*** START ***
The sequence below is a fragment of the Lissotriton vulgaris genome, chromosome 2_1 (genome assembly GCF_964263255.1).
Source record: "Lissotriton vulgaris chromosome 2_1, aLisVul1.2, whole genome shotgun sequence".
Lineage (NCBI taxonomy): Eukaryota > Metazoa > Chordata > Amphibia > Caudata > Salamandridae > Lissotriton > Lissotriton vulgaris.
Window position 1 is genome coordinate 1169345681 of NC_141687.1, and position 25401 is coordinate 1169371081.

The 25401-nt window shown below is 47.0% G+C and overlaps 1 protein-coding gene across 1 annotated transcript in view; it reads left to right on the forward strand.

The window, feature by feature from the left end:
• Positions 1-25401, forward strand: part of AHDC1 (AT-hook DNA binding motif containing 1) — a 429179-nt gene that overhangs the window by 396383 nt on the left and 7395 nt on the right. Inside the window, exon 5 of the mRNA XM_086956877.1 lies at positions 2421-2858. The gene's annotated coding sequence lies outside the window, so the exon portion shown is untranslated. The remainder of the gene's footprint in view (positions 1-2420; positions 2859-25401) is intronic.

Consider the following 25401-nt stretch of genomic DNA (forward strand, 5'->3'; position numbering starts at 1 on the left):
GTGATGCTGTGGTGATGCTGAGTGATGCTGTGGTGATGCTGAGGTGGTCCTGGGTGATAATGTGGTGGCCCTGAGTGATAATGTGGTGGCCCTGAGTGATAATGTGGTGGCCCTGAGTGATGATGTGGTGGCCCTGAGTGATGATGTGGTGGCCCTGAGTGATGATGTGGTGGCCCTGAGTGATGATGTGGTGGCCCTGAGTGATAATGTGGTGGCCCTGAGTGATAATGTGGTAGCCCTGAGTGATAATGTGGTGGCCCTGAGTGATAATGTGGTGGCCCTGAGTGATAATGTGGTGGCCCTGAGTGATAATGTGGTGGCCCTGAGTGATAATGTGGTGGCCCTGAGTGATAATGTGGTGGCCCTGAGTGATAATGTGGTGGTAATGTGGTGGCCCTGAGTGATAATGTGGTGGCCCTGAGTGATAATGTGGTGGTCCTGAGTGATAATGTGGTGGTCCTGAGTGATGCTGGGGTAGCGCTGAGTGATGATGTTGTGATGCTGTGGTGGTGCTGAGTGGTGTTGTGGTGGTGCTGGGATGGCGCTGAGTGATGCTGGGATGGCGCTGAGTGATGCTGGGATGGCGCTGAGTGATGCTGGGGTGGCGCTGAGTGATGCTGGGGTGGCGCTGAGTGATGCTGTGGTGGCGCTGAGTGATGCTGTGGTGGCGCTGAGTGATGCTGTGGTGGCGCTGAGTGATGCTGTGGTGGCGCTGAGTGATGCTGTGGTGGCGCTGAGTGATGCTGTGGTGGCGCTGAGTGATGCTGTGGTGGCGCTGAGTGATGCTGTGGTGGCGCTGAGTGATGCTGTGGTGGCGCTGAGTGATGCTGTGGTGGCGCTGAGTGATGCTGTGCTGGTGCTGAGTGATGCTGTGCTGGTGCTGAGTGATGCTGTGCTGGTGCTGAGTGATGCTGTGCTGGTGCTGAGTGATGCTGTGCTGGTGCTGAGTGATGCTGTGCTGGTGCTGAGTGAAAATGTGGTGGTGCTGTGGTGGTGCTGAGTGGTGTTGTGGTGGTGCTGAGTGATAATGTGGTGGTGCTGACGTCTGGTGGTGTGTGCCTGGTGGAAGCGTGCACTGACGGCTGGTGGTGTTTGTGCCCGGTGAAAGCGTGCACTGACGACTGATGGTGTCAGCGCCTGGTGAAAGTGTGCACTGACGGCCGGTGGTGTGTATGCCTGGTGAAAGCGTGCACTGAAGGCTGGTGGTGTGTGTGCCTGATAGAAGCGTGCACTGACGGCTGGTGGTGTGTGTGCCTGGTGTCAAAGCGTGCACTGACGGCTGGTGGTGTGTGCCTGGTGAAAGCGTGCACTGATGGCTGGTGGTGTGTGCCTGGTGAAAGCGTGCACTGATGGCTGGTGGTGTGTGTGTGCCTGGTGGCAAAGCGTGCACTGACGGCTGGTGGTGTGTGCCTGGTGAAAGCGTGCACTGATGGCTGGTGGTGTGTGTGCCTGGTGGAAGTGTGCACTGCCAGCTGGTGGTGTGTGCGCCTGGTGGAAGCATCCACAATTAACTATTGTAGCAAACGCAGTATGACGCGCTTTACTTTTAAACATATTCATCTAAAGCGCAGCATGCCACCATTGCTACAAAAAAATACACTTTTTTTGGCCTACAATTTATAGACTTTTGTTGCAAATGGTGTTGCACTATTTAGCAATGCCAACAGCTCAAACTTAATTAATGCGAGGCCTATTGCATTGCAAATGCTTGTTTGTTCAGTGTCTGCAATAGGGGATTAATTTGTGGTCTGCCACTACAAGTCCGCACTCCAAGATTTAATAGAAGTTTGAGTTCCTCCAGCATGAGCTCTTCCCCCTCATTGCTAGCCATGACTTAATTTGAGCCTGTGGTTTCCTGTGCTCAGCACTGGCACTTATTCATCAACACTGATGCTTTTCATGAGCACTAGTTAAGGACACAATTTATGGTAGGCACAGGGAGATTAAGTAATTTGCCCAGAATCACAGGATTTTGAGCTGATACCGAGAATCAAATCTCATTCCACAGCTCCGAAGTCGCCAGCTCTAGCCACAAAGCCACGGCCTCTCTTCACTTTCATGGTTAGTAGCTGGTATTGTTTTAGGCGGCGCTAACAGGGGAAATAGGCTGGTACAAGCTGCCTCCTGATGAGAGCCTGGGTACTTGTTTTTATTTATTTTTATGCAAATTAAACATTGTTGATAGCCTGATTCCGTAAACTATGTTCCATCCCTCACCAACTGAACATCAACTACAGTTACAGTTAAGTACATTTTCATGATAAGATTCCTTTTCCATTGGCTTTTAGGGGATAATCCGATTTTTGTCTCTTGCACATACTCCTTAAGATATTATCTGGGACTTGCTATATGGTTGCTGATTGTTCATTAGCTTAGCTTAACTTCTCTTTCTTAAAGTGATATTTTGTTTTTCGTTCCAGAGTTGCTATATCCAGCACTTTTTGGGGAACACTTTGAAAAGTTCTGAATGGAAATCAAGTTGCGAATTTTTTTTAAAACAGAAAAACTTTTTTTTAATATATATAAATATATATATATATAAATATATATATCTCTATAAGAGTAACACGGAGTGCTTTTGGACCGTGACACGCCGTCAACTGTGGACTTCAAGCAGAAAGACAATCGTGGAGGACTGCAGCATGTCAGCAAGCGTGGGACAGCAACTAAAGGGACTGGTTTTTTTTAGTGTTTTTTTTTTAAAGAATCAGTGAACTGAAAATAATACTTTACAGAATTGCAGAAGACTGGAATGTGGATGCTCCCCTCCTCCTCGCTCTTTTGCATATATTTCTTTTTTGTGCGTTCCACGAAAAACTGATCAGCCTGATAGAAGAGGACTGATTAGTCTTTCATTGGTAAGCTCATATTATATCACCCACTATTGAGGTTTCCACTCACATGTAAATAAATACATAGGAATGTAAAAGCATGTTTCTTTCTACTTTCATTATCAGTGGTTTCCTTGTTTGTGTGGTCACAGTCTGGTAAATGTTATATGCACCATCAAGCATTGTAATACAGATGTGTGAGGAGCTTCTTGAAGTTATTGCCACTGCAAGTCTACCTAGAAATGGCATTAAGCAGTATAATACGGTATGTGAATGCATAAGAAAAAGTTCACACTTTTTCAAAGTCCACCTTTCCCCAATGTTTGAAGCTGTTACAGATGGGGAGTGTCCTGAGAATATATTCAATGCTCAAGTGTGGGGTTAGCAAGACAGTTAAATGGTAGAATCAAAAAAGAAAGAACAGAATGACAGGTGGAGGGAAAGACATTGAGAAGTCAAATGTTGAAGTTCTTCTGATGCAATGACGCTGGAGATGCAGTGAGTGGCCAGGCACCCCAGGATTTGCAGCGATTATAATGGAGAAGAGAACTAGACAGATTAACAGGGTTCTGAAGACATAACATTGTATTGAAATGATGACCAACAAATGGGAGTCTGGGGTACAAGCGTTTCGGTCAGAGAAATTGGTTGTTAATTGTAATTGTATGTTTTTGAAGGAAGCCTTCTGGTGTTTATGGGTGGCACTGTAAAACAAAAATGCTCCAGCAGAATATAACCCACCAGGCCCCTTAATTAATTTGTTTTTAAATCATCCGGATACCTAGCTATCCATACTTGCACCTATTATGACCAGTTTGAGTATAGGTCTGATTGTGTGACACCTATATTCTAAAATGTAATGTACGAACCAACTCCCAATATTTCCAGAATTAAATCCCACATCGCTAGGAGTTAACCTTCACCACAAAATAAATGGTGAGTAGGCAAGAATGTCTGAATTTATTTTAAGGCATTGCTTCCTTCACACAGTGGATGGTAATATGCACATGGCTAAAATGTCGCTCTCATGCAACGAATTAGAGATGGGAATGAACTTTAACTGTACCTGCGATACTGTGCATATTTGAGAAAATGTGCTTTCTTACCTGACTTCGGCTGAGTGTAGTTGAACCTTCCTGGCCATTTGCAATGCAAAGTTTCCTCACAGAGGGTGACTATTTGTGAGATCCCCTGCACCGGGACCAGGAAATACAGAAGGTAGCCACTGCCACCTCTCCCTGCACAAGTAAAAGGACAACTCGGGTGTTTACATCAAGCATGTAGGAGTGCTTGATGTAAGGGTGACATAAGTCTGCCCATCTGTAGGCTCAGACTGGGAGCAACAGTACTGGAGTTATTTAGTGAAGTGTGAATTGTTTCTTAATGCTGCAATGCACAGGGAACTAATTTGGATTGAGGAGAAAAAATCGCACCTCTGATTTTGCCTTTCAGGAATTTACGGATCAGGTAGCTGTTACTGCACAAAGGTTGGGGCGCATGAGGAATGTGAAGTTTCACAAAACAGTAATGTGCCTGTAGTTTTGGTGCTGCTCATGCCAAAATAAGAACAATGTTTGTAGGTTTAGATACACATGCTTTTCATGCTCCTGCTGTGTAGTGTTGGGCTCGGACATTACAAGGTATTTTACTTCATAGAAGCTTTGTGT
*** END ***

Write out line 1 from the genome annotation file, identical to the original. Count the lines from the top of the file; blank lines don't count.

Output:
The sequence below is a fragment of the Lissotriton vulgaris genome, chromosome 2_1 (genome assembly GCF_964263255.1).